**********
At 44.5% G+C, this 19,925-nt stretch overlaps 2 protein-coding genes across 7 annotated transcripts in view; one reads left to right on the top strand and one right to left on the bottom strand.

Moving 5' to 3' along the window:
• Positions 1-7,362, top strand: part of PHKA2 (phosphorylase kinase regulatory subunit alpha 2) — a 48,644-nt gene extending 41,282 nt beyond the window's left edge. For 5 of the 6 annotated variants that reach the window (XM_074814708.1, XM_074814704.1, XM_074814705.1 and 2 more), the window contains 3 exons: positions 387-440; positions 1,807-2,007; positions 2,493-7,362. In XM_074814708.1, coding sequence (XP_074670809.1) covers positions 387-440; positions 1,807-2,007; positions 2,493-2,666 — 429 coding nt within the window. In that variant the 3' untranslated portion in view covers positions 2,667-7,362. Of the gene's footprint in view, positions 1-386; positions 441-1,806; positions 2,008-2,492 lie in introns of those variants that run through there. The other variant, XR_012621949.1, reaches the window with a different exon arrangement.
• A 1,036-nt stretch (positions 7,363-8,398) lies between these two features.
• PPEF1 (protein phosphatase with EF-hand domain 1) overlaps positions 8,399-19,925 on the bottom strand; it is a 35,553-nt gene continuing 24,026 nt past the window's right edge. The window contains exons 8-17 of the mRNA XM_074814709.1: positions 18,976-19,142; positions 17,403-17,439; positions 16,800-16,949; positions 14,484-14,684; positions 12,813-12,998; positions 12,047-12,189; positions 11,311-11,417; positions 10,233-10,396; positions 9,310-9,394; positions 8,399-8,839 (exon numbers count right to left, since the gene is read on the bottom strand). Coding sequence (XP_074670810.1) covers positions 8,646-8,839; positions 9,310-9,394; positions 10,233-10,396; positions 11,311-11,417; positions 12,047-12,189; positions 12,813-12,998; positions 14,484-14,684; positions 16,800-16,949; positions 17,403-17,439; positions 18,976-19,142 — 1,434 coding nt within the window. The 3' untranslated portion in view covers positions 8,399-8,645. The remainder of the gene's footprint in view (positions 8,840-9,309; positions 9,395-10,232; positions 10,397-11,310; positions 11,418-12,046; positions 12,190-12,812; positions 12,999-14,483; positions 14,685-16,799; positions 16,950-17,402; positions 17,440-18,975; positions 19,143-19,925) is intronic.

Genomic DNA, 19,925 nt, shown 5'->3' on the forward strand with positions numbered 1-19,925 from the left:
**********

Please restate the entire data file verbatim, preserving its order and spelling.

At 44.5% G+C, this 19,925-nt stretch overlaps 2 protein-coding genes across 7 annotated transcripts in view; one reads left to right on the top strand and one right to left on the bottom strand.

Moving 5' to 3' along the window:
• Positions 1-7,362, top strand: part of PHKA2 (phosphorylase kinase regulatory subunit alpha 2) — a 48,644-nt gene extending 41,282 nt beyond the window's left edge. For 5 of the 6 annotated variants that reach the window (XM_074814708.1, XM_074814704.1, XM_074814705.1 and 2 more), the window contains 3 exons: positions 387-440; positions 1,807-2,007; positions 2,493-7,362. In XM_074814708.1, coding sequence (XP_074670809.1) covers positions 387-440; positions 1,807-2,007; positions 2,493-2,666 — 429 coding nt within the window. In that variant the 3' untranslated portion in view covers positions 2,667-7,362. Of the gene's footprint in view, positions 1-386; positions 441-1,806; positions 2,008-2,492 lie in introns of those variants that run through there. The other variant, XR_012621949.1, reaches the window with a different exon arrangement.
• A 1,036-nt stretch (positions 7,363-8,398) lies between these two features.
• PPEF1 (protein phosphatase with EF-hand domain 1) overlaps positions 8,399-19,925 on the bottom strand; it is a 35,553-nt gene continuing 24,026 nt past the window's right edge. The window contains exons 8-17 of the mRNA XM_074814709.1: positions 18,976-19,142; positions 17,403-17,439; positions 16,800-16,949; positions 14,484-14,684; positions 12,813-12,998; positions 12,047-12,189; positions 11,311-11,417; positions 10,233-10,396; positions 9,310-9,394; positions 8,399-8,839 (exon numbers count right to left, since the gene is read on the bottom strand). Coding sequence (XP_074670810.1) covers positions 8,646-8,839; positions 9,310-9,394; positions 10,233-10,396; positions 11,311-11,417; positions 12,047-12,189; positions 12,813-12,998; positions 14,484-14,684; positions 16,800-16,949; positions 17,403-17,439; positions 18,976-19,142 — 1,434 coding nt within the window. The 3' untranslated portion in view covers positions 8,399-8,645. The remainder of the gene's footprint in view (positions 8,840-9,309; positions 9,395-10,232; positions 10,397-11,310; positions 11,418-12,046; positions 12,190-12,812; positions 12,999-14,483; positions 14,685-16,799; positions 16,950-17,402; positions 17,440-18,975; positions 19,143-19,925) is intronic.

Genomic DNA, 19,925 nt, shown 5'->3' on the forward strand with positions numbered 1-19,925 from the left: